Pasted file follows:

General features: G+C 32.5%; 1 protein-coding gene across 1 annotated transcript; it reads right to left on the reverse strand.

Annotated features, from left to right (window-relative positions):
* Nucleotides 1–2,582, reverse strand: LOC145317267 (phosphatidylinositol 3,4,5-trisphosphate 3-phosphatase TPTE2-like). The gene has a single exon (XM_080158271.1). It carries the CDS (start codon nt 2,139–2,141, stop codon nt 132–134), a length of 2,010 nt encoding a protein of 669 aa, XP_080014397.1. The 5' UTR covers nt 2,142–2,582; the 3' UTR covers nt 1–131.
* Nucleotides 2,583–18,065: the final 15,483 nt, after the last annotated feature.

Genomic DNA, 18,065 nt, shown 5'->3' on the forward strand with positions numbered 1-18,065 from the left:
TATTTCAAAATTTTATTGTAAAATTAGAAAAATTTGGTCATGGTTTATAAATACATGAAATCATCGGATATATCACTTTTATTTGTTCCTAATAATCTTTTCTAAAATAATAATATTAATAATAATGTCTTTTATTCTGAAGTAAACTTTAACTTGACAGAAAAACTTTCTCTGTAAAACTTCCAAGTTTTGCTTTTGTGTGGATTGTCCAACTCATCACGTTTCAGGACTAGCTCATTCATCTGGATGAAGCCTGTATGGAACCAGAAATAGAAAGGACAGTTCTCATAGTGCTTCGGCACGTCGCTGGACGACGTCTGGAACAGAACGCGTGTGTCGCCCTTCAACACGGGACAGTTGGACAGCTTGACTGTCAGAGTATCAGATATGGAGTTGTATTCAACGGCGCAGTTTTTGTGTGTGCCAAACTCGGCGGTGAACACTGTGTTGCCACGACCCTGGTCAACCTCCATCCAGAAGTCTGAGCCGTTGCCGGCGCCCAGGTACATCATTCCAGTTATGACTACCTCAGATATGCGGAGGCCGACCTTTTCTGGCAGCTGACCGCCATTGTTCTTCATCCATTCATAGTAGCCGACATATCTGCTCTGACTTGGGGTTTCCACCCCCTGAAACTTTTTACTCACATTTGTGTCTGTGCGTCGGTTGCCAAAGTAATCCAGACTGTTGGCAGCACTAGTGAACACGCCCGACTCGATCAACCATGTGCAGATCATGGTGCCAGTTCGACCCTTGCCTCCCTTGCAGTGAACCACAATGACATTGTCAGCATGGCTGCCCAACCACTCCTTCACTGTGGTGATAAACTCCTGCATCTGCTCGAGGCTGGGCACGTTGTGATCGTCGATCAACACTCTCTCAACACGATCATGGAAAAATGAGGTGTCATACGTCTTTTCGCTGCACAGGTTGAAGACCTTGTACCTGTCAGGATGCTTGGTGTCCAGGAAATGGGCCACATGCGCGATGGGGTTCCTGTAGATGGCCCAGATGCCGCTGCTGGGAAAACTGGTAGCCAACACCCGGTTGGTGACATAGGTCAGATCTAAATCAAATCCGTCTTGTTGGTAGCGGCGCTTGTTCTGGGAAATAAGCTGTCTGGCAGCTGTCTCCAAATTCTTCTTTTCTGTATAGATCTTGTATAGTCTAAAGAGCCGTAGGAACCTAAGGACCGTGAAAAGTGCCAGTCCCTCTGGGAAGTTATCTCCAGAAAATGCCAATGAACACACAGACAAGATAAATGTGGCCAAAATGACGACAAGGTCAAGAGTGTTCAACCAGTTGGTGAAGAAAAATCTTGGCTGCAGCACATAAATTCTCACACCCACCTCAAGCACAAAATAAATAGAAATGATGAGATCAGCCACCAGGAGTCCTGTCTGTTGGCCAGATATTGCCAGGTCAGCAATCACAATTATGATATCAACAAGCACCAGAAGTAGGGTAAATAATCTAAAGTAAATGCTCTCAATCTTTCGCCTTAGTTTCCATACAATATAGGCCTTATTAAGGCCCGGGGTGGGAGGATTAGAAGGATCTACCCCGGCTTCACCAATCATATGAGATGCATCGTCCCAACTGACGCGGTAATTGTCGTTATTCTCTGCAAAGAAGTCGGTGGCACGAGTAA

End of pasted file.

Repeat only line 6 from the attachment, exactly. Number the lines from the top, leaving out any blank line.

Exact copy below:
TATTTCAAAATTTTATTGTAAAATTAGAAAAATTTGGTCATGGTTTATAAATACATGAAATCATCGGATATATCACTTTTATTTGTTCCTAATAATCTTTTCTAAAATAATAATATTAATAATAATGTCTTTTATTCTGAAGTAAACTTTAACTTGACAGAAAAACTTTCTCTGTAAAACTTCCAAGTTTTGCTTTTGTGTGGATTGTCCAACTCATCACGTTTCAGGACTAGCTCATTCATCTGGATGAAGCCTGTATGGAACCAGAAATAGAAAGGACAGTTCTCATAGTGCTTCGGCACGTCGCTGGACGACGTCTGGAACAGAACGCGTGTGTCGCCCTTCAACACGGGACAGTTGGACAGCTTGACTGTCAGAGTATCAGATATGGAGTTGTATTCAACGGCGCAGTTTTTGTGTGTGCCAAACTCGGCGGTGAACACTGTGTTGCCACGACCCTGGTCAACCTCCATCCAGAAGTCTGAGCCGTTGCCGGCGCCCAGGTACATCATTCCAGTTATGACTACCTCAGATATGCGGAGGCCGACCTTTTCTGGCAGCTGACCGCCATTGTTCTTCATCCATTCATAGTAGCCGACATATCTGCTCTGACTTGGGGTTTCCACCCCCTGAAACTTTTTACTCACATTTGTGTCTGTGCGTCGGTTGCCAAAGTAATCCAGACTGTTGGCAGCACTAGTGAACACGCCCGACTCGATCAACCATGTGCAGATCATGGTGCCAGTTCGACCCTTGCCTCCCTTGCAGTGAACCACAATGACATTGTCAGCATGGCTGCCCAACCACTCCTTCACTGTGGTGATAAACTCCTGCATCTGCTCGAGGCTGGGCACGTTGTGATCGTCGATCAACACTCTCTCAACACGATCATGGAAAAATGAGGTGTCATACGTCTTTTCGCTGCACAGGTTGAAGACCTTGTACCTGTCAGGATGCTTGGTGTCCAGGAAATGGGCCACATGCGCGATGGGGTTCCTGTAGATGGCCCAGATGCCGCTGCTGGGAAAACTGGTAGCCAACACCCGGTTGGTGACATAGGTCAGATCTAAATCAAATCCGTCTTGTTGGTAGCGGCGCTTGTTCTGGGAAATAAGCTGTCTGGCAGCTGTCTCCAAATTCTTCTTTTCTGTATAGATCTTGTATAGTCTAAAGAGCCGTAGGAACCTAAGGACCGTGAAAAGTGCCAGTCCCTCTGGGAAGTTATCTCCAGAAAATGCCAATGAACACACAGACAAGATAAATGTGGCCAAAATGACGACAAGGTCAAGAGTGTTCAACCAGTTGGTGAAGAAAAATCTTGGCTGCAGCACATAAATTCTCACACCCACCTCAAGCACAAAATAAATAGAAATGATGAGATCAGCCACCAGGAGTCCTGTCTGTTGGCCAGATATTGCCAGGTCAGCAATCACAATTATGATATCAACAAGCACCAGAAGTAGGGTAAATAATCTAAAGTAAATGCTCTCAATCTTTCGCCTTAGTTTCCATACAATATAGGCCTTATTAAGGCCCGGGGTGGGAGGATTAGAAGGATCTACCCCGGCTTCACCAATCATATGAGATGCATCGTCCCAACTGACGCGGTAATTGTCGTTATTCTCTGCAAAGAAGTCGGTGGCACGAGTAA